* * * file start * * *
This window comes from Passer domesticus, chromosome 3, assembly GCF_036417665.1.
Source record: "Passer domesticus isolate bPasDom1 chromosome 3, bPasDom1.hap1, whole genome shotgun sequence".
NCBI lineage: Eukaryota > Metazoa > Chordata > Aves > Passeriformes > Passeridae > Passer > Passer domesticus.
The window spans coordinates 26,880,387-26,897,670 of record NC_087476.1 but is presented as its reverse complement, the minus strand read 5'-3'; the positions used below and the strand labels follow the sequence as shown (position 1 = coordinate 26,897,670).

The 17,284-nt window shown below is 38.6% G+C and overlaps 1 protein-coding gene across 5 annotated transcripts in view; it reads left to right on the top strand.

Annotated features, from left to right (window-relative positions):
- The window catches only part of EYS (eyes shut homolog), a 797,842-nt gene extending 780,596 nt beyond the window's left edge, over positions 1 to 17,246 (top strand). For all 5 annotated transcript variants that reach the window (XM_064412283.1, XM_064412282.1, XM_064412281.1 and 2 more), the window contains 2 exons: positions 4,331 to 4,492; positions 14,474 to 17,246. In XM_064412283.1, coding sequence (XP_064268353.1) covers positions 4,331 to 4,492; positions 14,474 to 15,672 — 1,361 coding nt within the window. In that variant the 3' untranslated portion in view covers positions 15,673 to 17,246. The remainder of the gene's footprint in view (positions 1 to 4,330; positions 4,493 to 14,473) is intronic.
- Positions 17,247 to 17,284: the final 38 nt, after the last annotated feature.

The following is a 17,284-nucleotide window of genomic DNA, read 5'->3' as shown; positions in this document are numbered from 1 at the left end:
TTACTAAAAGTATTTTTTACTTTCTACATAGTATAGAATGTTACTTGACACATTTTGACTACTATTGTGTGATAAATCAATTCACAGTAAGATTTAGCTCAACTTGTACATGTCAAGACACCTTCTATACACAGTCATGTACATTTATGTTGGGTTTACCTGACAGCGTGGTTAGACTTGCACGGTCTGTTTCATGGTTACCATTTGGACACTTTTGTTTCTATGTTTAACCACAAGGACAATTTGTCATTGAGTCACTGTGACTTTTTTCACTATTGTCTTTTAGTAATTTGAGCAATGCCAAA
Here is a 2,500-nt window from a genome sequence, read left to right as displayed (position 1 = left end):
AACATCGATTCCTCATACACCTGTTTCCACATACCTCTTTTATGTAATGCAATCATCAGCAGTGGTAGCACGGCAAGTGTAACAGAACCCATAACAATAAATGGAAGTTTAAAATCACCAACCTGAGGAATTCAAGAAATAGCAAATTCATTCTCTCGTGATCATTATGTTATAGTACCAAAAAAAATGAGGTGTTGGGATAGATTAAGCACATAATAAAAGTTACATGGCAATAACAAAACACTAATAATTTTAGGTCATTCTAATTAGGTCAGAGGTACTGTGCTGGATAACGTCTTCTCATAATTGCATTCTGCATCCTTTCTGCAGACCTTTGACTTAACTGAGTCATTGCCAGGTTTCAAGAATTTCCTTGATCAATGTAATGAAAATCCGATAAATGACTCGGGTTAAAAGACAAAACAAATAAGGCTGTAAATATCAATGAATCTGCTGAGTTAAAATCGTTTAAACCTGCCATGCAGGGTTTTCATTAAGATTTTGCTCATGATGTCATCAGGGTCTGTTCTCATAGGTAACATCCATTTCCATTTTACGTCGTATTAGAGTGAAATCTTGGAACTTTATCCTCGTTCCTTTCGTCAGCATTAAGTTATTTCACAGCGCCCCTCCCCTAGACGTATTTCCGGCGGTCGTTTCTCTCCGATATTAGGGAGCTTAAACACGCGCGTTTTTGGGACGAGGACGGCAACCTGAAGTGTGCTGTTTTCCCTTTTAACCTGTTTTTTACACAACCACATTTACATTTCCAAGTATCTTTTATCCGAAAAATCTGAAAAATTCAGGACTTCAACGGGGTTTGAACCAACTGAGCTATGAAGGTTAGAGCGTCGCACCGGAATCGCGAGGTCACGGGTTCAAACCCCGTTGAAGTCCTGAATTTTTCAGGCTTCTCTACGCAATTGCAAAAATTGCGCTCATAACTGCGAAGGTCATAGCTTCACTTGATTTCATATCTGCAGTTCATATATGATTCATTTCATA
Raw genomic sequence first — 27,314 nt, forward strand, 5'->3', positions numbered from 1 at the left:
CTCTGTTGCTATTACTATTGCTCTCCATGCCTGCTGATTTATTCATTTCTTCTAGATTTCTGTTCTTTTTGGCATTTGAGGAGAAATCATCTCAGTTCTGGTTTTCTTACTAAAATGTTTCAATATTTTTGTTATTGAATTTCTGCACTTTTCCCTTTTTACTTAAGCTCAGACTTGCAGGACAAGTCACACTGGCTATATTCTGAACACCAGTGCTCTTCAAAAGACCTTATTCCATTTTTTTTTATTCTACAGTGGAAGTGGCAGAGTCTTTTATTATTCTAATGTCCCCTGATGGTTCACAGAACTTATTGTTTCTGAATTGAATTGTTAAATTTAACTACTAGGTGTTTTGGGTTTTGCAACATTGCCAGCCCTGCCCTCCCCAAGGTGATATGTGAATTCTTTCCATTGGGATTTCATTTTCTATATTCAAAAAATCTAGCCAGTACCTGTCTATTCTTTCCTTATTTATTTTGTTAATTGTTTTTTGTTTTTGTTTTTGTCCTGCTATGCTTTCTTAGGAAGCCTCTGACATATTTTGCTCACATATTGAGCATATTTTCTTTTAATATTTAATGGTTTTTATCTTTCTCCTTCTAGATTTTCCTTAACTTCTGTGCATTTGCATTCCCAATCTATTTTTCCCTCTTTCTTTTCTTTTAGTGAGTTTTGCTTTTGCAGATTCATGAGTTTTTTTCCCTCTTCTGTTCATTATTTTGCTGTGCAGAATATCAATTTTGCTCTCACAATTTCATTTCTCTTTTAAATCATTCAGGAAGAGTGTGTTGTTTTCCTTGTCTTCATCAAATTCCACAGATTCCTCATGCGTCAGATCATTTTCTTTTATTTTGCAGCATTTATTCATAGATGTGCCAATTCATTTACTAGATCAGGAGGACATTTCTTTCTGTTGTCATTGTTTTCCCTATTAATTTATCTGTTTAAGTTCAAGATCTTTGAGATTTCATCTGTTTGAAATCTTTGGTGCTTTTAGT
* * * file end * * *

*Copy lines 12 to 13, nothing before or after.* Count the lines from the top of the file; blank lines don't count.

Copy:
AACATCGATTCCTCATACACCTGTTTCCACATACCTCTTTTATGTAATGCAATCATCAGCAGTGGTAGCACGGCAAGTGTAACAGAACCCATAACAATAAATGGAAGTTTAAAATCACCAACCTGAGGAATTCAAGAAATAGCAAATTCATTCTCTCGTGATCATTATGTTATAGTACCAAAAAAAATGAGGTGTTGGGATAGATTAAGCACATAATAAAAGTTACATGGCAATAACAAAACACTAATAATTTTAGGTCATTCTAATTAGGTCAGAGGTACTGTGCTGGATAACGTCTTCTCATAATTGCATTCTGCATCCTTTCTGCAGACCTTTGACTTAACTGAGTCATTGCCAGGTTTCAAGAATTTCCTTGATCAATGTAATGAAAATCCGATAAATGACTCGGGTTAAAAGACAAAACAAATAAGGCTGTAAATATCAATGAATCTGCTGAGTTAAAATCGTTTAAACCTGCCATGCAGGGTTTTCATTAAGATTTTGCTCATGATGTCATCAGGGTCTGTTCTCATAGGTAACATCCATTTCCATTTTACGTCGTATTAGAGTGAAATCTTGGAACTTTATCCTCGTTCCTTTCGTCAGCATTAAGTTATTTCACAGCGCCCCTCCCCTAGACGTATTTCCGGCGGTCGTTTCTCTCCGATATTAGGGAGCTTAAACACGCGCGTTTTTGGGACGAGGACGGCAACCTGAAGTGTGCTGTTTTCCCTTTTAACCTGTTTTTTACACAACCACATTTACATTTCCAAGTATCTTTTATCCGAAAAATCTGAAAAATTCAGGACTTCAACGGGGTTTGAACCAACTGAGCTATGAAGGTTAGAGCGTCGCACCGGAATCGCGAGGTCACGGGTTCAAACCCCGTTGAAGTCCTGAATTTTTCAGGCTTCTCTACGCAATTGCAAAAATTGCGCTCATAACTGCGAAGGTCATAGCTTCACTTGATTTCATATCTGCAGTTCATATATGATTCATTTCATA
Raw genomic sequence first — 27,314 nt, forward strand, 5'->3', positions numbered from 1 at the left: